The lowdown on labels: With pet food packaging, what you read is what you get.

They say you can’t judge a book by its cover, but the very opposite is true of pet foods. It’s not only possible to make an educated assessment of a product’s nutritional profile from its ingredient label, but it’s also a smart, responsible measure for those who love their four-legged companions.

In the pet food industry, we have advisory and regulatory groups that guide the disclosure of product contents in packaging literature. As a result, today’s pet food ingredient labels are much more than clever marketing messages and photos of adorable kitties and pups; they’ve become required reading for anyone serious about ensuring the proper diet and health of their pets.

And what a story the modern-day pet food label tells! Diligent package-studying consumers are able to discern healthful ingredients from lower quality ingredients. Whether the food contained in the package is an exclusive designer formula or a mass-marketed kibble, every pet food label must list all ingredients in the order of their addition by weight, from highest to lowest.

Some labels show nothing but wholesome, all-natural ingredients in their recipes, while others may list meat by-products as a contributing protein source as well as wheat, soy, or chemical preservatives or additives. Conscientious pet parents have learned what these ingredients may mean in terms of the effects — positive and negative — they will have on the overall health of their pet.

The Wellness® brand is an excellent example of a natural pet food whose label clearly indicates the wholesome ingredients that are contained in the product, as well as those — by their omission — that are not. The text on the label plainly states that Wellness foods are prepared using healthy, whole foods, including premium, USDA-grade meats free of added hormones and antibiotics— the highest quality protein sources of any pet food. Indeed, the Wellness label lists meat or meat meal as the first ingredient for each of its varieties.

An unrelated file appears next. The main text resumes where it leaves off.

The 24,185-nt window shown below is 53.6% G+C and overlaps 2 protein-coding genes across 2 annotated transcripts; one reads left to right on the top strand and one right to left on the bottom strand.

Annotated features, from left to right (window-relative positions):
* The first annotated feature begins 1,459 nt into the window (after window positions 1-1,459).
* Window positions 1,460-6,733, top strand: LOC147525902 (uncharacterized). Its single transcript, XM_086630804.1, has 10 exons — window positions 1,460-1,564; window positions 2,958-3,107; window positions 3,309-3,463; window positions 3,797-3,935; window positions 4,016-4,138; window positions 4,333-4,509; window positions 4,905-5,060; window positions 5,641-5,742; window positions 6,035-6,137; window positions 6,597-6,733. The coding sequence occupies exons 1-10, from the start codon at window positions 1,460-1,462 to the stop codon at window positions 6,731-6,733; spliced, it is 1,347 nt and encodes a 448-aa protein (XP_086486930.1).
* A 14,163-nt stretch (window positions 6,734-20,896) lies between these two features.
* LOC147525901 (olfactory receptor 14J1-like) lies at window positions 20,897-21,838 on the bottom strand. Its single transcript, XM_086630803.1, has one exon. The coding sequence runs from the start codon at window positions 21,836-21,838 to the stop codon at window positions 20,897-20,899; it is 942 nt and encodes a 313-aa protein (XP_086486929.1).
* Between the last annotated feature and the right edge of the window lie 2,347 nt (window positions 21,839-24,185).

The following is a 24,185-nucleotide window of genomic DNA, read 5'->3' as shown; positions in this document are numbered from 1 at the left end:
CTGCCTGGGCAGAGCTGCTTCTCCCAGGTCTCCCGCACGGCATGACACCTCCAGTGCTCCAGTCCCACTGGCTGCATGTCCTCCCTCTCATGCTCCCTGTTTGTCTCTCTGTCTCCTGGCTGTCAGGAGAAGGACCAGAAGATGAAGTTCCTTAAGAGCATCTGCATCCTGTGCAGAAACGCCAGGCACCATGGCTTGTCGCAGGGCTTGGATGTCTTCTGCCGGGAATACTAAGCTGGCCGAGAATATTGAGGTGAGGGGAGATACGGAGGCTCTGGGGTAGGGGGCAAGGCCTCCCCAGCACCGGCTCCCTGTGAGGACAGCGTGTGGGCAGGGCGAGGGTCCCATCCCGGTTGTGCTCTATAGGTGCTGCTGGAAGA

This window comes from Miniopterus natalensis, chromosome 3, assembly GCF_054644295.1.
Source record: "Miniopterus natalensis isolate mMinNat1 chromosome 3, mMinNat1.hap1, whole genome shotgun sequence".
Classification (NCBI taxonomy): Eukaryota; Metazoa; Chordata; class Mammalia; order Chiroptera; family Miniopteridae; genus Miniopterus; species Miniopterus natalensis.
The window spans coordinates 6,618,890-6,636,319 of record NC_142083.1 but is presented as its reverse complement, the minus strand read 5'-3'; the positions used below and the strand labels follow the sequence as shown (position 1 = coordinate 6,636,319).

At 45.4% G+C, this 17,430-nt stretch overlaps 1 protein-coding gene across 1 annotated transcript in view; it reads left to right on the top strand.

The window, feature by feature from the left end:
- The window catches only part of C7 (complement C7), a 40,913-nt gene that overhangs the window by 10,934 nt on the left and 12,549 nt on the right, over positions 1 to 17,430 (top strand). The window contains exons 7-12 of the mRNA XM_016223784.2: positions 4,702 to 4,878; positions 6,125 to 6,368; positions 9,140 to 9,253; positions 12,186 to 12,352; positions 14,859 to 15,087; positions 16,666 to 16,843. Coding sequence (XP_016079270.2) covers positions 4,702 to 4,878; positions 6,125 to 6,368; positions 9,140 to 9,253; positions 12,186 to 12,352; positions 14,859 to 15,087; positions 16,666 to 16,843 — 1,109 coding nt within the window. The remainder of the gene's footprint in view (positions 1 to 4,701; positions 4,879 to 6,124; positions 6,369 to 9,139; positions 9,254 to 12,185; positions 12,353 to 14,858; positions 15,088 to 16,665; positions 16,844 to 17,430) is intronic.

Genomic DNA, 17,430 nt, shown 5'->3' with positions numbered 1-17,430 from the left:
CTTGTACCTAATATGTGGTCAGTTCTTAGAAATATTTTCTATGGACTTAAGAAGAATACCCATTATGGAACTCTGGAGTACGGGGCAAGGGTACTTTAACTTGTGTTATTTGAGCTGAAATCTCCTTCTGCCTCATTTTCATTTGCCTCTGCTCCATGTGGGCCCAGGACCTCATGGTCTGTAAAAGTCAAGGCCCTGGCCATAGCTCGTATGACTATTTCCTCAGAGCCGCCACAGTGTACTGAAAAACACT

Wellness foods contain whole grains for fiber and energy, and fruits and vegetables for antioxidant protection. The recipes also incorporate a number of supportive supplements and minerals, including Omega-3 and -6 fatty acids for the skin and coat, glucosamine and chondroitin for joints, and taurine for the cardiovascular system.

Of equal significance is the list of items not found in Wellness recipes: meat byproducts, wheat and wheat gluten, soy, dairy and artificial preservatives, flavors, colors and dyes. What is kept out — ingredients of lower quality that offer no nutritional value and are potentially allergenic or harmful — is absolutely as critical as what goes in.

It’s important to remember that, for pets as well as people, we are what we eat. Many people are very careful to look for healthy ingredients on the labels of the foods they buy for themselves. Just because pets can’t ask for it, that doesn’t mean they deserve anything less than the same carefully chosen menu and the wellness and happiness they derive from such a diet.

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